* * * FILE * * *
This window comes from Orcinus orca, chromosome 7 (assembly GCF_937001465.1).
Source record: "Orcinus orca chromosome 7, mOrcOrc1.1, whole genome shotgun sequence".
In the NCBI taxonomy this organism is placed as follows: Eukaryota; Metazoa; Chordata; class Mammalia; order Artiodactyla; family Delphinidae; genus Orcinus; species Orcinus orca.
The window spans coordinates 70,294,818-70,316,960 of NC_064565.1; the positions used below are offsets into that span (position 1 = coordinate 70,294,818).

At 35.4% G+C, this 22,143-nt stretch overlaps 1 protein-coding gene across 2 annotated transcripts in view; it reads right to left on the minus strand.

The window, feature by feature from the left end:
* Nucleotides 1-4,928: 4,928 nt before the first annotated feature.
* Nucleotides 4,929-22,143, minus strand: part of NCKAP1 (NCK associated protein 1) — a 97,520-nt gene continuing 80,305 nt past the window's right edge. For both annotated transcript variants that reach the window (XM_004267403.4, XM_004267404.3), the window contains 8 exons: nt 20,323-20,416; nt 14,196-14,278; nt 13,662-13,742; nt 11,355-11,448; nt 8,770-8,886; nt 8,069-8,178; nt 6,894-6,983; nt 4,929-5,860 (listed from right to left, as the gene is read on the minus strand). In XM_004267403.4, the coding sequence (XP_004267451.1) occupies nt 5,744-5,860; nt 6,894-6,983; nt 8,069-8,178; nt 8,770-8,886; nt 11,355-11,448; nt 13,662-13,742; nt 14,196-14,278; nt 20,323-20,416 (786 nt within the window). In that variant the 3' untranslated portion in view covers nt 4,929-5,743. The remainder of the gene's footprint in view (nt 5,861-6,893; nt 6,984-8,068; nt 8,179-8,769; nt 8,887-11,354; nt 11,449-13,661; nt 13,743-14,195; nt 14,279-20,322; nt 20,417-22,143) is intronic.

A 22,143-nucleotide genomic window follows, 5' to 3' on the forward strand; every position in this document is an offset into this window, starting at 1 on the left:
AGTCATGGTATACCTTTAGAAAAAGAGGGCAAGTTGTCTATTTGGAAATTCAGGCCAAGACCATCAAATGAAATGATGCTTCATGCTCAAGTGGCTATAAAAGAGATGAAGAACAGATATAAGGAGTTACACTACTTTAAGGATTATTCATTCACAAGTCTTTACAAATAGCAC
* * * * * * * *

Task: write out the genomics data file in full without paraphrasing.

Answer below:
This window comes from Orcinus orca, chromosome 7 (assembly GCF_937001465.1).
Source record: "Orcinus orca chromosome 7, mOrcOrc1.1, whole genome shotgun sequence".
In the NCBI taxonomy this organism is placed as follows: Eukaryota; Metazoa; Chordata; class Mammalia; order Artiodactyla; family Delphinidae; genus Orcinus; species Orcinus orca.
The window spans coordinates 70,294,818-70,316,960 of NC_064565.1; the positions used below are offsets into that span (position 1 = coordinate 70,294,818).

At 35.4% G+C, this 22,143-nt stretch overlaps 1 protein-coding gene across 2 annotated transcripts in view; it reads right to left on the minus strand.

The window, feature by feature from the left end:
* Nucleotides 1-4,928: 4,928 nt before the first annotated feature.
* Nucleotides 4,929-22,143, minus strand: part of NCKAP1 (NCK associated protein 1) — a 97,520-nt gene continuing 80,305 nt past the window's right edge. For both annotated transcript variants that reach the window (XM_004267403.4, XM_004267404.3), the window contains 8 exons: nt 20,323-20,416; nt 14,196-14,278; nt 13,662-13,742; nt 11,355-11,448; nt 8,770-8,886; nt 8,069-8,178; nt 6,894-6,983; nt 4,929-5,860 (listed from right to left, as the gene is read on the minus strand). In XM_004267403.4, the coding sequence (XP_004267451.1) occupies nt 5,744-5,860; nt 6,894-6,983; nt 8,069-8,178; nt 8,770-8,886; nt 11,355-11,448; nt 13,662-13,742; nt 14,196-14,278; nt 20,323-20,416 (786 nt within the window). In that variant the 3' untranslated portion in view covers nt 4,929-5,743. The remainder of the gene's footprint in view (nt 5,861-6,893; nt 6,984-8,068; nt 8,179-8,769; nt 8,887-11,354; nt 11,449-13,661; nt 13,743-14,195; nt 14,279-20,322; nt 20,417-22,143) is intronic.

A 22,143-nucleotide genomic window follows, 5' to 3' on the forward strand; every position in this document is an offset into this window, starting at 1 on the left:
AGTCATGGTATACCTTTAGAAAAAGAGGGCAAGTTGTCTATTTGGAAATTCAGGCCAAGACCATCAAATGAAATGATGCTTCATGCTCAAGTGGCTATAAAAGAGATGAAGAACAGATATAAGGAGTTACACTACTTTAAGGATTATTCATTCACAAGTCTTTACAAATAGCAC